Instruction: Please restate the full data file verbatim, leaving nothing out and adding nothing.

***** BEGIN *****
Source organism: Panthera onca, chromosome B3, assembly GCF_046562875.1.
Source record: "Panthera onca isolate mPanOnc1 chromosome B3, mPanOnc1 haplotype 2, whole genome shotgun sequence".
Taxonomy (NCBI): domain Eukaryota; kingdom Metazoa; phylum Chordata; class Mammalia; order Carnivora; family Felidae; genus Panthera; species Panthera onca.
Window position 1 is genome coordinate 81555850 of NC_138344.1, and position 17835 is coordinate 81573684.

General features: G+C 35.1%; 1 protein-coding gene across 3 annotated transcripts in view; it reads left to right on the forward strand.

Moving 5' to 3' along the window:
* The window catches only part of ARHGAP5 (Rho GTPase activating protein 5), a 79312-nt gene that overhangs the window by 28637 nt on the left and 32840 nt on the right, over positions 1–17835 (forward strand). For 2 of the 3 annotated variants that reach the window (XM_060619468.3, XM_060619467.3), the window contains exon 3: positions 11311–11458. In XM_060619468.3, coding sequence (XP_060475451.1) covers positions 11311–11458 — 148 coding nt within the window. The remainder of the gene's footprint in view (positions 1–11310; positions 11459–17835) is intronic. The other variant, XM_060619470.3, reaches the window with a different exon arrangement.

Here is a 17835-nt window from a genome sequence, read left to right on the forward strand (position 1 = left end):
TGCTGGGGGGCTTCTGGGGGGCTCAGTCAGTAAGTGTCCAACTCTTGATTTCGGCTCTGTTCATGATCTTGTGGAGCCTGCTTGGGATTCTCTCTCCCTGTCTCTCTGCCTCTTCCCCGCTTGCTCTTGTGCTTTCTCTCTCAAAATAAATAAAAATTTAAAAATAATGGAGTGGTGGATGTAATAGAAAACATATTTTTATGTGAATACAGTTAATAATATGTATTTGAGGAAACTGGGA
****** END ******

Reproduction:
Source organism: Panthera onca, chromosome B3, assembly GCF_046562875.1.
Source record: "Panthera onca isolate mPanOnc1 chromosome B3, mPanOnc1 haplotype 2, whole genome shotgun sequence".
Taxonomy (NCBI): domain Eukaryota; kingdom Metazoa; phylum Chordata; class Mammalia; order Carnivora; family Felidae; genus Panthera; species Panthera onca.
Window position 1 is genome coordinate 81555850 of NC_138344.1, and position 17835 is coordinate 81573684.

General features: G+C 35.1%; 1 protein-coding gene across 3 annotated transcripts in view; it reads left to right on the forward strand.

Moving 5' to 3' along the window:
* The window catches only part of ARHGAP5 (Rho GTPase activating protein 5), a 79312-nt gene that overhangs the window by 28637 nt on the left and 32840 nt on the right, over positions 1–17835 (forward strand). For 2 of the 3 annotated variants that reach the window (XM_060619468.3, XM_060619467.3), the window contains exon 3: positions 11311–11458. In XM_060619468.3, coding sequence (XP_060475451.1) covers positions 11311–11458 — 148 coding nt within the window. The remainder of the gene's footprint in view (positions 1–11310; positions 11459–17835) is intronic. The other variant, XM_060619470.3, reaches the window with a different exon arrangement.

Here is a 17835-nt window from a genome sequence, read left to right on the forward strand (position 1 = left end):
TGCTGGGGGGCTTCTGGGGGGCTCAGTCAGTAAGTGTCCAACTCTTGATTTCGGCTCTGTTCATGATCTTGTGGAGCCTGCTTGGGATTCTCTCTCCCTGTCTCTCTGCCTCTTCCCCGCTTGCTCTTGTGCTTTCTCTCTCAAAATAAATAAAAATTTAAAAATAATGGAGTGGTGGATGTAATAGAAAACATATTTTTATGTGAATACAGTTAATAATATGTATTTGAGGAAACTGGGA